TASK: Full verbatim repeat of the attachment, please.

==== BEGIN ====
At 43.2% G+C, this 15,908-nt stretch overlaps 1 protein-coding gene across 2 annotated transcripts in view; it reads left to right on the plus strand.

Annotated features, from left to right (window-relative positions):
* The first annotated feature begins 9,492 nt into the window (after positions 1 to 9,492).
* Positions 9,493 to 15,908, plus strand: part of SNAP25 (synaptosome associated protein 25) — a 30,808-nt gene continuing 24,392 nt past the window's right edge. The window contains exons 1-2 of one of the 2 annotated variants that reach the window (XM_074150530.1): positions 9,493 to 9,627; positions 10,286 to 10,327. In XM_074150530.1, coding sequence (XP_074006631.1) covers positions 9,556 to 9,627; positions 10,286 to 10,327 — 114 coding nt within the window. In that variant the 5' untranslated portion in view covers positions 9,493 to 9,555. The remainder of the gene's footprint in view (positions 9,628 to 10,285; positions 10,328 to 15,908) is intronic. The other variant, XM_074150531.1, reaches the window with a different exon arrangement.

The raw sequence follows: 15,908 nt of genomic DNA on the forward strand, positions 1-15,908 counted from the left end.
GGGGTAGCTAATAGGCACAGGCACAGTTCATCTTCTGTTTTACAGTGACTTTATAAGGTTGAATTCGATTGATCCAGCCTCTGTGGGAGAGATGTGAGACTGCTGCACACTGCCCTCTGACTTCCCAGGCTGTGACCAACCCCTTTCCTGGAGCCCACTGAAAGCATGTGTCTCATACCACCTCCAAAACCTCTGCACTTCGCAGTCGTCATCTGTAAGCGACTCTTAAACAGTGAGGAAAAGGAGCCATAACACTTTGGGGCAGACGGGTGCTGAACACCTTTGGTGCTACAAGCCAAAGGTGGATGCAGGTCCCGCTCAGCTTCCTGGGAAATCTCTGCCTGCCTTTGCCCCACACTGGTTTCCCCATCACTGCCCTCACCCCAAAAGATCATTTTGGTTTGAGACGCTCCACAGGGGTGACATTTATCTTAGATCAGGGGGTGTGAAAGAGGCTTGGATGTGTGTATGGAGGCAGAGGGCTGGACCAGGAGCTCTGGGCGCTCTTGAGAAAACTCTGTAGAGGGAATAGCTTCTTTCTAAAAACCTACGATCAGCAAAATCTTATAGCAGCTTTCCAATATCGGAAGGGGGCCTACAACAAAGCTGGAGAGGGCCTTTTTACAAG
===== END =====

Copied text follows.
At 43.2% G+C, this 15,908-nt stretch overlaps 1 protein-coding gene across 2 annotated transcripts in view; it reads left to right on the plus strand.

Annotated features, from left to right (window-relative positions):
* The first annotated feature begins 9,492 nt into the window (after positions 1 to 9,492).
* Positions 9,493 to 15,908, plus strand: part of SNAP25 (synaptosome associated protein 25) — a 30,808-nt gene continuing 24,392 nt past the window's right edge. The window contains exons 1-2 of one of the 2 annotated variants that reach the window (XM_074150530.1): positions 9,493 to 9,627; positions 10,286 to 10,327. In XM_074150530.1, coding sequence (XP_074006631.1) covers positions 9,556 to 9,627; positions 10,286 to 10,327 — 114 coding nt within the window. In that variant the 5' untranslated portion in view covers positions 9,493 to 9,555. The remainder of the gene's footprint in view (positions 9,628 to 10,285; positions 10,328 to 15,908) is intronic. The other variant, XM_074150531.1, reaches the window with a different exon arrangement.

The raw sequence follows: 15,908 nt of genomic DNA on the forward strand, positions 1-15,908 counted from the left end.
GGGGTAGCTAATAGGCACAGGCACAGTTCATCTTCTGTTTTACAGTGACTTTATAAGGTTGAATTCGATTGATCCAGCCTCTGTGGGAGAGATGTGAGACTGCTGCACACTGCCCTCTGACTTCCCAGGCTGTGACCAACCCCTTTCCTGGAGCCCACTGAAAGCATGTGTCTCATACCACCTCCAAAACCTCTGCACTTCGCAGTCGTCATCTGTAAGCGACTCTTAAACAGTGAGGAAAAGGAGCCATAACACTTTGGGGCAGACGGGTGCTGAACACCTTTGGTGCTACAAGCCAAAGGTGGATGCAGGTCCCGCTCAGCTTCCTGGGAAATCTCTGCCTGCCTTTGCCCCACACTGGTTTCCCCATCACTGCCCTCACCCCAAAAGATCATTTTGGTTTGAGACGCTCCACAGGGGTGACATTTATCTTAGATCAGGGGGTGTGAAAGAGGCTTGGATGTGTGTATGGAGGCAGAGGGCTGGACCAGGAGCTCTGGGCGCTCTTGAGAAAACTCTGTAGAGGGAATAGCTTCTTTCTAAAAACCTACGATCAGCAAAATCTTATAGCAGCTTTCCAATATCGGAAGGGGGCCTACAACAAAGCTGGAGAGGGCCTTTTTACAAG